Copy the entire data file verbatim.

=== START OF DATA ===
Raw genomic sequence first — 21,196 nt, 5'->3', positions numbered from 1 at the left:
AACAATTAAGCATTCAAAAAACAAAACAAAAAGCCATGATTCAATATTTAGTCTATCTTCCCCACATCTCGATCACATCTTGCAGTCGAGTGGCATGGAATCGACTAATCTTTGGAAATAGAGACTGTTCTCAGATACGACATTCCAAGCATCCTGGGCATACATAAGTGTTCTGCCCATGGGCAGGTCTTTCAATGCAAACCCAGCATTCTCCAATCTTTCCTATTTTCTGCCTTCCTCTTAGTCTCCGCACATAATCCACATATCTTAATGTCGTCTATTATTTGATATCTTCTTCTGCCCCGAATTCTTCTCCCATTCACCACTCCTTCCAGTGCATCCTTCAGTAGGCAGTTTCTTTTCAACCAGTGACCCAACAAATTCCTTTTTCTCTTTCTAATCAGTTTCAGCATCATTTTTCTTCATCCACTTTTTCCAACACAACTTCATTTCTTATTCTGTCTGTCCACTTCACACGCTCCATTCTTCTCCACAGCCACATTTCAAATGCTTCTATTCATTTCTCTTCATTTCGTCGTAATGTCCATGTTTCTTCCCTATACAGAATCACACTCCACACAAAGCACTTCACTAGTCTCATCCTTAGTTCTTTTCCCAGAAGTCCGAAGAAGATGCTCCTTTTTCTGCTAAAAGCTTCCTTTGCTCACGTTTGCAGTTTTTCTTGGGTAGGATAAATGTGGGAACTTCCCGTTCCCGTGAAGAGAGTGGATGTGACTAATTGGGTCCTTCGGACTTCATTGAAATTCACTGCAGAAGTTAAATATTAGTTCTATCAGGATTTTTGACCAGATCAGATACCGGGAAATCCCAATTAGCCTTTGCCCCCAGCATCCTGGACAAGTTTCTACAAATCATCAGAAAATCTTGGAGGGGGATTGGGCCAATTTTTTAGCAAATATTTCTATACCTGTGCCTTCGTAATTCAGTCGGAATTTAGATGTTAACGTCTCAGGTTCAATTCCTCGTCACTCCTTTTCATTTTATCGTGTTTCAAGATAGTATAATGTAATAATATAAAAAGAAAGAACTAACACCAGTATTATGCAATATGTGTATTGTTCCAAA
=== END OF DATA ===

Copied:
Raw genomic sequence first — 21,196 nt, 5'->3', positions numbered from 1 at the left:
AACAATTAAGCATTCAAAAAACAAAACAAAAAGCCATGATTCAATATTTAGTCTATCTTCCCCACATCTCGATCACATCTTGCAGTCGAGTGGCATGGAATCGACTAATCTTTGGAAATAGAGACTGTTCTCAGATACGACATTCCAAGCATCCTGGGCATACATAAGTGTTCTGCCCATGGGCAGGTCTTTCAATGCAAACCCAGCATTCTCCAATCTTTCCTATTTTCTGCCTTCCTCTTAGTCTCCGCACATAATCCACATATCTTAATGTCGTCTATTATTTGATATCTTCTTCTGCCCCGAATTCTTCTCCCATTCACCACTCCTTCCAGTGCATCCTTCAGTAGGCAGTTTCTTTTCAACCAGTGACCCAACAAATTCCTTTTTCTCTTTCTAATCAGTTTCAGCATCATTTTTCTTCATCCACTTTTTCCAACACAACTTCATTTCTTATTCTGTCTGTCCACTTCACACGCTCCATTCTTCTCCACAGCCACATTTCAAATGCTTCTATTCATTTCTCTTCATTTCGTCGTAATGTCCATGTTTCTTCCCTATACAGAATCACACTCCACACAAAGCACTTCACTAGTCTCATCCTTAGTTCTTTTCCCAGAAGTCCGAAGAAGATGCTCCTTTTTCTGCTAAAAGCTTCCTTTGCTCACGTTTGCAGTTTTTCTTGGGTAGGATAAATGTGGGAACTTCCCGTTCCCGTGAAGAGAGTGGATGTGACTAATTGGGTCCTTCGGACTTCATTGAAATTCACTGCAGAAGTTAAATATTAGTTCTATCAGGATTTTTGACCAGATCAGATACCGGGAAATCCCAATTAGCCTTTGCCCCCAGCATCCTGGACAAGTTTCTACAAATCATCAGAAAATCTTGGAGGGGGATTGGGCCAATTTTTTAGCAAATATTTCTATACCTGTGCCTTCGTAATTCAGTCGGAATTTAGATGTTAACGTCTCAGGTTCAATTCCTCGTCACTCCTTTTCATTTTATCGTGTTTCAAGATAGTATAATGTAATAATATAAAAAGAAAGAACTAACACCAGTATTATGCAATATGTGTATTGTTCCAAA